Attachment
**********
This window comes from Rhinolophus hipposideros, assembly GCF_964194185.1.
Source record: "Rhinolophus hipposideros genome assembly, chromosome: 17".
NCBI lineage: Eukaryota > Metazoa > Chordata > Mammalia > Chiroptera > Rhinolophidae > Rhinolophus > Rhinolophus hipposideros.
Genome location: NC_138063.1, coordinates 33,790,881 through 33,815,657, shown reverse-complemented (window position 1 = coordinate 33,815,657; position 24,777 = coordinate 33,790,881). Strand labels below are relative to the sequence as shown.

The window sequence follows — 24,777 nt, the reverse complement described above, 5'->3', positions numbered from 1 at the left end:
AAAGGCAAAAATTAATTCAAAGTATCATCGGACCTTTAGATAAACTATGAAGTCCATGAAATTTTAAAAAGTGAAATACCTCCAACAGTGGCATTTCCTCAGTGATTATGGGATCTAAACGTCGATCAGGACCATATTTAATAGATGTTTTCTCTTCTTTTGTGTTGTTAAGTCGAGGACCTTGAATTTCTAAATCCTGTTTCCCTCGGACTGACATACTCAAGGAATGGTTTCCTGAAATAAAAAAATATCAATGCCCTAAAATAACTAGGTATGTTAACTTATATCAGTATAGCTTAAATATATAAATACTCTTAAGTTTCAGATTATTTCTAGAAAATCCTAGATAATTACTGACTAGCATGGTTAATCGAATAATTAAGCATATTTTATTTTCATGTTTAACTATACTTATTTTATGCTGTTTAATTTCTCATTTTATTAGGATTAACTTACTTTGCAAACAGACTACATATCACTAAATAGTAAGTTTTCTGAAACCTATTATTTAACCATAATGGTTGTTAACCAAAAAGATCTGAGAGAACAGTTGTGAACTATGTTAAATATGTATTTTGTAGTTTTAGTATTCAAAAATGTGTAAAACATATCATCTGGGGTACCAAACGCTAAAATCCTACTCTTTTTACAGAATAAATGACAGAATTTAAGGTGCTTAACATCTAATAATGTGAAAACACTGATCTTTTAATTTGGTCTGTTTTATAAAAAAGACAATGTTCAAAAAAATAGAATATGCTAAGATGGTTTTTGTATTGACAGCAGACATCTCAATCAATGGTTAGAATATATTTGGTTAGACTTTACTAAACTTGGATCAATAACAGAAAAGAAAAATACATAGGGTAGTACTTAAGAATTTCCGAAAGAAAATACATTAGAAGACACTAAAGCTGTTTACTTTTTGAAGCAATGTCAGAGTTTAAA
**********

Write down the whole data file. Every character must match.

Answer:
This window comes from Rhinolophus hipposideros, assembly GCF_964194185.1.
Source record: "Rhinolophus hipposideros genome assembly, chromosome: 17".
NCBI lineage: Eukaryota > Metazoa > Chordata > Mammalia > Chiroptera > Rhinolophidae > Rhinolophus > Rhinolophus hipposideros.
Genome location: NC_138063.1, coordinates 33,790,881 through 33,815,657, shown reverse-complemented (window position 1 = coordinate 33,815,657; position 24,777 = coordinate 33,790,881). Strand labels below are relative to the sequence as shown.

The window sequence follows — 24,777 nt, the reverse complement described above, 5'->3', positions numbered from 1 at the left end:
AAAGGCAAAAATTAATTCAAAGTATCATCGGACCTTTAGATAAACTATGAAGTCCATGAAATTTTAAAAAGTGAAATACCTCCAACAGTGGCATTTCCTCAGTGATTATGGGATCTAAACGTCGATCAGGACCATATTTAATAGATGTTTTCTCTTCTTTTGTGTTGTTAAGTCGAGGACCTTGAATTTCTAAATCCTGTTTCCCTCGGACTGACATACTCAAGGAATGGTTTCCTGAAATAAAAAAATATCAATGCCCTAAAATAACTAGGTATGTTAACTTATATCAGTATAGCTTAAATATATAAATACTCTTAAGTTTCAGATTATTTCTAGAAAATCCTAGATAATTACTGACTAGCATGGTTAATCGAATAATTAAGCATATTTTATTTTCATGTTTAACTATACTTATTTTATGCTGTTTAATTTCTCATTTTATTAGGATTAACTTACTTTGCAAACAGACTACATATCACTAAATAGTAAGTTTTCTGAAACCTATTATTTAACCATAATGGTTGTTAACCAAAAAGATCTGAGAGAACAGTTGTGAACTATGTTAAATATGTATTTTGTAGTTTTAGTATTCAAAAATGTGTAAAACATATCATCTGGGGTACCAAACGCTAAAATCCTACTCTTTTTACAGAATAAATGACAGAATTTAAGGTGCTTAACATCTAATAATGTGAAAACACTGATCTTTTAATTTGGTCTGTTTTATAAAAAAGACAATGTTCAAAAAAATAGAATATGCTAAGATGGTTTTTGTATTGACAGCAGACATCTCAATCAATGGTTAGAATATATTTGGTTAGACTTTACTAAACTTGGATCAATAACAGAAAAGAAAAATACATAGGGTAGTACTTAAGAATTTCCGAAAGAAAATACATTAGAAGACACTAAAGCTGTTTACTTTTTGAAGCAATGTCAGAGTTTAAA